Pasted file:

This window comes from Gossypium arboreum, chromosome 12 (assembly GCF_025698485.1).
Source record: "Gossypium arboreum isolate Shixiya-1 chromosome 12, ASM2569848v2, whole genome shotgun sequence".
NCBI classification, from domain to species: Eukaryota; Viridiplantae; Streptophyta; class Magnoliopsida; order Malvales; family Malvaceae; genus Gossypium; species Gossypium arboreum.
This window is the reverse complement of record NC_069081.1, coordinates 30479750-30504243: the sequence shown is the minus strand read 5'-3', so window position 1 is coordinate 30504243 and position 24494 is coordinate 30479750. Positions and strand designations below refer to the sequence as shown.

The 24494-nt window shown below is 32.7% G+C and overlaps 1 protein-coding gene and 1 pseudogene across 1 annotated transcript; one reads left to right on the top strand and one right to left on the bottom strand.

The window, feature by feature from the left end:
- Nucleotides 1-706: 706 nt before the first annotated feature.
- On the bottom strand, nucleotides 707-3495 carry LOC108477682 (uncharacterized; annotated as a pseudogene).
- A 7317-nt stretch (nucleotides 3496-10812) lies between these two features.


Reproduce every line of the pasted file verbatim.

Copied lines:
This window comes from Gossypium arboreum, chromosome 12 (assembly GCF_025698485.1).
Source record: "Gossypium arboreum isolate Shixiya-1 chromosome 12, ASM2569848v2, whole genome shotgun sequence".
NCBI classification, from domain to species: Eukaryota; Viridiplantae; Streptophyta; class Magnoliopsida; order Malvales; family Malvaceae; genus Gossypium; species Gossypium arboreum.
This window is the reverse complement of record NC_069081.1, coordinates 30479750-30504243: the sequence shown is the minus strand read 5'-3', so window position 1 is coordinate 30504243 and position 24494 is coordinate 30479750. Positions and strand designations below refer to the sequence as shown.

The 24494-nt window shown below is 32.7% G+C and overlaps 1 protein-coding gene and 1 pseudogene across 1 annotated transcript; one reads left to right on the top strand and one right to left on the bottom strand.

The window, feature by feature from the left end:
- Nucleotides 1-706: 706 nt before the first annotated feature.
- On the bottom strand, nucleotides 707-3495 carry LOC108477682 (uncharacterized; annotated as a pseudogene).
- A 7317-nt stretch (nucleotides 3496-10812) lies between these two features.